MRO means Maintenance, Repairs and Operations. So, when we talk about MRO spares management we are talking about the proper documentation, detailing and management of spare parts used for maintenance, repairs or operations support in an organisation. Some texts refer to MRO as Maintenance, Repair and Overhaul. MRO spares management is an important part of any work execution management system and it usually makes a great percentage (up to 60%) of the maintenance budget. The way spare parts are managed in has a major impact on maintenance labor productivity.
When MRO spares management is taken for granted you could expect consequences such as: Technicians waiting on materials , travelling to get the materials, wastage of time to transport the materials or worse still, technicians looking for parts in remote storage locations. This leads to loss of time, productivity and even finances. Imagine a production machine packs up due to unavailability of a spare part, this would mean a significant loss in production for the time period when there is operation downtime. It is therefore of utmost importance to develop an MRO spares management system.
Location of the MRO spares storage
One of the first things that should be considered when developing an MRO spares management system is the location of storage space. This should closely match the geographical arrangement of the maintenance area. Imagine the MRO spare part store being located 1 kilometer away from the maintenance area, significant time would be wasted trying to obtain spare parts leading to wasted maintenance productivity.
Organisation of each storage area
After properly locating the storage area, the arrangement of that space is of utmost importance. It is one thing to have the store close by and another thing for spare parts to be easily retrievable. This would be possible only by proper organisation. There are several techniques used in the organisation of spare parts. They could be organised by spare part types or by equipment. The former is mostly used in larger store rooms while the latter is used in smaller store rooms. Spare parts should be stored correctly to ensure they are not damaged during storage. Make sure to eliminate any delay in finding the spare parts by making the storage areas very specific.
Securing the spare parts while they are being stored
Now, this is another very important part of the process. Having achieved no. 1 &2 above, securing the spare parts while they are being stored is of utmost importance. It is usually in the best interest of the organisation to have a store room attendant. The store attendant would usually know the location and tag numbers of different spares. This cannot be overemphasised. Money spent on inventory reconciliation due to lost or stolen items can justify the cost of hiring a store room attendant. The attendant would also issue, receive and stock spare parts and make sure proper documentation is done of items retrieved from the store room.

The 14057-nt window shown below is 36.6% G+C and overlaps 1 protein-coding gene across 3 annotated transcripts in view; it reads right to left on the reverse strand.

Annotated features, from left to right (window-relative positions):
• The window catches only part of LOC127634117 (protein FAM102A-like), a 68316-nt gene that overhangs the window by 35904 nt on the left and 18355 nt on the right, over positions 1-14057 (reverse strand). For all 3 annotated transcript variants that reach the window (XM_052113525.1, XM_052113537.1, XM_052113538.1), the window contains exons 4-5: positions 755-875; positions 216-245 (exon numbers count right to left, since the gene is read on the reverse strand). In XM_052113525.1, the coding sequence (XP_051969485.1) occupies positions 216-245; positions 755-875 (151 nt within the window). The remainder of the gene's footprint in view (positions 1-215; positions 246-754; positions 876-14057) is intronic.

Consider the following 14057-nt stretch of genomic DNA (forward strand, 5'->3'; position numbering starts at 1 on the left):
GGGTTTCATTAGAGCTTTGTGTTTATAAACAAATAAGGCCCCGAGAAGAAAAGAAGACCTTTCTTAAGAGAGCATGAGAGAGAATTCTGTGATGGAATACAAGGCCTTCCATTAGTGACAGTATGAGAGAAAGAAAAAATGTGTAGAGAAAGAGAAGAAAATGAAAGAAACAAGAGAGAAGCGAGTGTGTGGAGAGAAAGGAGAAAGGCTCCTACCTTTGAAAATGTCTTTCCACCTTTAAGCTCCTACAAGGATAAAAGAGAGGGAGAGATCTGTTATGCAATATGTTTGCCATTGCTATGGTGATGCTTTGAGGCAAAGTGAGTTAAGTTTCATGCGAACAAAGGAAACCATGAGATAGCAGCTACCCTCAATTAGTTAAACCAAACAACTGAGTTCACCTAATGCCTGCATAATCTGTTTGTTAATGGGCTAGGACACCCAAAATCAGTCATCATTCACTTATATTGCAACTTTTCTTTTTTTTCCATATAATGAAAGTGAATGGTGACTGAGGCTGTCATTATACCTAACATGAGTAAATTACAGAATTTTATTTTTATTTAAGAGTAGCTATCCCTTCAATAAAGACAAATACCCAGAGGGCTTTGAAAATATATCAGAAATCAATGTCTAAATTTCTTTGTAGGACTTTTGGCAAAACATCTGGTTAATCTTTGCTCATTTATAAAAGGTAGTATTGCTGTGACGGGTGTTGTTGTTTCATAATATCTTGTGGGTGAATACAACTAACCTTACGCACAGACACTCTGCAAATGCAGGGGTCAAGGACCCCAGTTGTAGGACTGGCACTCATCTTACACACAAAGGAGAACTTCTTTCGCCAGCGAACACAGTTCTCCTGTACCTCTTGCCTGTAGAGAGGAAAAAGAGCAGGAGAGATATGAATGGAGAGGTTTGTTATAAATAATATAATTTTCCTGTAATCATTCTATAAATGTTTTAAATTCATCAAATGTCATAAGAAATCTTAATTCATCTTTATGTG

Develop an identification system for MRO spare parts
Next is what we call part numbering. It is important to number the various spare parts so as to ease identification and retrieval. It is not advisable to rely on the vendor or manufacturer part number because they periodically change or modify it. The organisation can have letter codes for various type of parts and attach numbers to them.
Develop stocking policies and calculations
Finally, stocking policies must be put in place to ascertain safety stock level, reorder points, reorder quantities, desired stocking levels and service levels. Typically, a service level of 95 to 97 percent service level is considered necessary to support good maintenance and planning and scheduling.
Critical spares vs Routine Spares
Routine spare parts are machine components, assemblies or parts that are replaced more often. They are usually replaced as they are mostly involved and almost always in use during the operation of the machine or equipment. They are usually not too large and can be easily replaced.
Critical spare parts are assemblies, subassemblies or major components. They
- are sometimes rebuildable units.
- usually may need larger storage areas and are not replaced as often as the routine spares.
- are different from the routine spare parts.
Computerised MRO Tracking system
Some organisations go the extra mile to employ a computerised MRO tracking system to ease MRO spares operations. A computerised MRO tracking system is often part of a computerised maintenance management system (CMMS). The tracking system should contain key information such as (But not limited to)
- Part number
- Detailed part description
- Part location, specifically aisle, bin, shelf location
- Type or class of part
- Reorder point
- On-hand quantity etc.
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